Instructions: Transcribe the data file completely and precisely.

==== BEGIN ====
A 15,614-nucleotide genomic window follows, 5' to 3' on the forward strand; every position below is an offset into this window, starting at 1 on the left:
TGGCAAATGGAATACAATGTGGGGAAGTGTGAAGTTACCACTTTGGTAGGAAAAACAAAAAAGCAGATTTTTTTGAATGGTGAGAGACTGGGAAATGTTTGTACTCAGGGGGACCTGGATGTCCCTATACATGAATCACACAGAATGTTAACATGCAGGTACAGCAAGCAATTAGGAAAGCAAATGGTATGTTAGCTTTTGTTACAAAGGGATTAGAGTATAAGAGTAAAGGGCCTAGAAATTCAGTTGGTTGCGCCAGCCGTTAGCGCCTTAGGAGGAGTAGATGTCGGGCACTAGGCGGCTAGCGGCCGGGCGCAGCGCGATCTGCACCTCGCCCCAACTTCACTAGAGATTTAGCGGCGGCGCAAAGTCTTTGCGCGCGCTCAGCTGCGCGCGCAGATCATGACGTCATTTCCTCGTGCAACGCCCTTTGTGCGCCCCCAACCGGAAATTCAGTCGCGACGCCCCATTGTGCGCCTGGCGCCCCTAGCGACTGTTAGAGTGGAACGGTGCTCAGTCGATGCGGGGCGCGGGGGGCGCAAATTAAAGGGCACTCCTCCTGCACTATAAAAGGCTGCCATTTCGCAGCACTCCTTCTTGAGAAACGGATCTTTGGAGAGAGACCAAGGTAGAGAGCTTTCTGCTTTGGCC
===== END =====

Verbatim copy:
A 15,614-nucleotide genomic window follows, 5' to 3' on the forward strand; every position below is an offset into this window, starting at 1 on the left:
TGGCAAATGGAATACAATGTGGGGAAGTGTGAAGTTACCACTTTGGTAGGAAAAACAAAAAAGCAGATTTTTTTGAATGGTGAGAGACTGGGAAATGTTTGTACTCAGGGGGACCTGGATGTCCCTATACATGAATCACACAGAATGTTAACATGCAGGTACAGCAAGCAATTAGGAAAGCAAATGGTATGTTAGCTTTTGTTACAAAGGGATTAGAGTATAAGAGTAAAGGGCCTAGAAATTCAGTTGGTTGCGCCAGCCGTTAGCGCCTTAGGAGGAGTAGATGTCGGGCACTAGGCGGCTAGCGGCCGGGCGCAGCGCGATCTGCACCTCGCCCCAACTTCACTAGAGATTTAGCGGCGGCGCAAAGTCTTTGCGCGCGCTCAGCTGCGCGCGCAGATCATGACGTCATTTCCTCGTGCAACGCCCTTTGTGCGCCCCCAACCGGAAATTCAGTCGCGACGCCCCATTGTGCGCCTGGCGCCCCTAGCGACTGTTAGAGTGGAACGGTGCTCAGTCGATGCGGGGCGCGGGGGGCGCAAATTAAAGGGCACTCCTCCTGCACTATAAAAGGCTGCCATTTCGCAGCACTCCTTCTTGAGAAACGGATCTTTGGAGAGAGACCAAGGTAGAGAGCTTTCTGCTTTGGCC